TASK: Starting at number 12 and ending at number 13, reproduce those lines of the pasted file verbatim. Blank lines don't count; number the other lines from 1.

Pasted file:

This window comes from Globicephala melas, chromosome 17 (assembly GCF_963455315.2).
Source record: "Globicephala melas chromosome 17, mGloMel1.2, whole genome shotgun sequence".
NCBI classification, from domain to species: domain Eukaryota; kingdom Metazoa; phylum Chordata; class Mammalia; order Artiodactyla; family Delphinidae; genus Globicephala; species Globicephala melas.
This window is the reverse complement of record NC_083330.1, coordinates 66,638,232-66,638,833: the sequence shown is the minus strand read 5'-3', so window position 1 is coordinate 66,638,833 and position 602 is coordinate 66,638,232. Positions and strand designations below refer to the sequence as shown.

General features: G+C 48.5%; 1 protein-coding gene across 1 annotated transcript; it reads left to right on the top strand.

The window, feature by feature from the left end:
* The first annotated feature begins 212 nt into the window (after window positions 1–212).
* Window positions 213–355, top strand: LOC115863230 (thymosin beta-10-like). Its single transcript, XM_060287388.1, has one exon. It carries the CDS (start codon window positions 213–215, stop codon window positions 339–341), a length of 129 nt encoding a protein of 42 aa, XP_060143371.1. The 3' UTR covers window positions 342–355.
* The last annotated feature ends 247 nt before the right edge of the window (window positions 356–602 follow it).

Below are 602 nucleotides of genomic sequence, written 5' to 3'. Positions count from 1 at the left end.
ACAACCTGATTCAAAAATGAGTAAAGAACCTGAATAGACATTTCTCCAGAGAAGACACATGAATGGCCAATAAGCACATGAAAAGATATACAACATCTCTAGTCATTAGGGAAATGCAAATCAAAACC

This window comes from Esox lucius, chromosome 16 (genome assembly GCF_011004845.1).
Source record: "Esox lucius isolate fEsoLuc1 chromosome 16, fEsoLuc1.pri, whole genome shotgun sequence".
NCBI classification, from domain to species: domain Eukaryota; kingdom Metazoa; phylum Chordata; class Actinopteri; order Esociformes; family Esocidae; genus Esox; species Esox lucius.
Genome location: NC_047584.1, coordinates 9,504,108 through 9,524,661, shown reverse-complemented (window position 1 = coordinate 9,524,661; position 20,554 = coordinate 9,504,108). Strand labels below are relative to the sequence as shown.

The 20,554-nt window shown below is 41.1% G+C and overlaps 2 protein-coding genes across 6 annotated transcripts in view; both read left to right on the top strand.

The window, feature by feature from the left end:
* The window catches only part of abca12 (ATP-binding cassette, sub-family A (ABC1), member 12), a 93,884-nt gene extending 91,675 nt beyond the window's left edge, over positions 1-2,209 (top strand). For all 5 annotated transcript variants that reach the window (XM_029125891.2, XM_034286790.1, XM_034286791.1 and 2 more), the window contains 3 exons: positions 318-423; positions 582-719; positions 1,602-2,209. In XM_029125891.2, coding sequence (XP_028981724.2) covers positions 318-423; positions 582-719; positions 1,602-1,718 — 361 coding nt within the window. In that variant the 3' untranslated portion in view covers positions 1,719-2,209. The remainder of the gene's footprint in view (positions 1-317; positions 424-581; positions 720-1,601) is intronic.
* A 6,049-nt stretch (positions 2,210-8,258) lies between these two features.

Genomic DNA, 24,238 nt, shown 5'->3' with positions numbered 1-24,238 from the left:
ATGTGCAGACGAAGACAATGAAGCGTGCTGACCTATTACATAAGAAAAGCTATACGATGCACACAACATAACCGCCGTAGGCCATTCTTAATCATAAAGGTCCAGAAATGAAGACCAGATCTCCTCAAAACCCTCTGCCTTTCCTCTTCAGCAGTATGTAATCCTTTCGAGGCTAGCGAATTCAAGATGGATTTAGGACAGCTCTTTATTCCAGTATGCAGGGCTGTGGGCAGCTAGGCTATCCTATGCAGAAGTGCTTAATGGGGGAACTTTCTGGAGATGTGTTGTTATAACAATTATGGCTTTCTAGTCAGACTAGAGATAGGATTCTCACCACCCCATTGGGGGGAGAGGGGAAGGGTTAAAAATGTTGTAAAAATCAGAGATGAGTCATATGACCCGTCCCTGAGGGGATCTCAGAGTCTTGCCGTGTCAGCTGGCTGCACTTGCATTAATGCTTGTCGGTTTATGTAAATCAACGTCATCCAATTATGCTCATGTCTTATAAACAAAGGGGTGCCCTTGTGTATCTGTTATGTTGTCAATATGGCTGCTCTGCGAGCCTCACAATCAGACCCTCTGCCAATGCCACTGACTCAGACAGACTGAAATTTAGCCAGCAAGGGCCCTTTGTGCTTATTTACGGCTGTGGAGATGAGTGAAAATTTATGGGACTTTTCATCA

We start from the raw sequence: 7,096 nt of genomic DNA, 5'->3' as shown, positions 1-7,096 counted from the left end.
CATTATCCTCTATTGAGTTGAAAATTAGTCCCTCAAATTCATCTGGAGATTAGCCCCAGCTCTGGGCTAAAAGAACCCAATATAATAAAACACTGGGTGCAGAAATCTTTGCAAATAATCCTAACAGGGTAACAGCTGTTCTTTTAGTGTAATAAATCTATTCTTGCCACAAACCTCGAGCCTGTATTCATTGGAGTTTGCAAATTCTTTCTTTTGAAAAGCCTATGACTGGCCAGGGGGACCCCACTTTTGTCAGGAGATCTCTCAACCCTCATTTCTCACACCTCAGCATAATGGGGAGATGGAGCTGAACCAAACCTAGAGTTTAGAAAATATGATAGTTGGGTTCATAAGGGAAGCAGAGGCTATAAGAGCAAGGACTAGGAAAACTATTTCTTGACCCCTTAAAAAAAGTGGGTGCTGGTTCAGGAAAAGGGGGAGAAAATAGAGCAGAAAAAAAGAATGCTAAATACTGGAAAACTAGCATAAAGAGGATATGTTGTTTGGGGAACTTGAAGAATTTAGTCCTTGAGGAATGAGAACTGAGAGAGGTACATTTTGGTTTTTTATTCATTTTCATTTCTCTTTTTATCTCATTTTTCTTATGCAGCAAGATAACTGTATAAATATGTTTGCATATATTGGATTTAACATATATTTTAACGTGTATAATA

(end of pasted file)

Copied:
This window comes from Esox lucius, chromosome 16 (genome assembly GCF_011004845.1).
Source record: "Esox lucius isolate fEsoLuc1 chromosome 16, fEsoLuc1.pri, whole genome shotgun sequence".